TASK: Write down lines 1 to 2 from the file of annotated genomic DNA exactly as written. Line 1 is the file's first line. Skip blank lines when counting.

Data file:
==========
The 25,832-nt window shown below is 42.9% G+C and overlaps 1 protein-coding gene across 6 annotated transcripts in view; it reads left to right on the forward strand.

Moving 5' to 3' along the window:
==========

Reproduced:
The 25,832-nt window shown below is 42.9% G+C and overlaps 1 protein-coding gene across 6 annotated transcripts in view; it reads left to right on the forward strand.

Moving 5' to 3' along the window: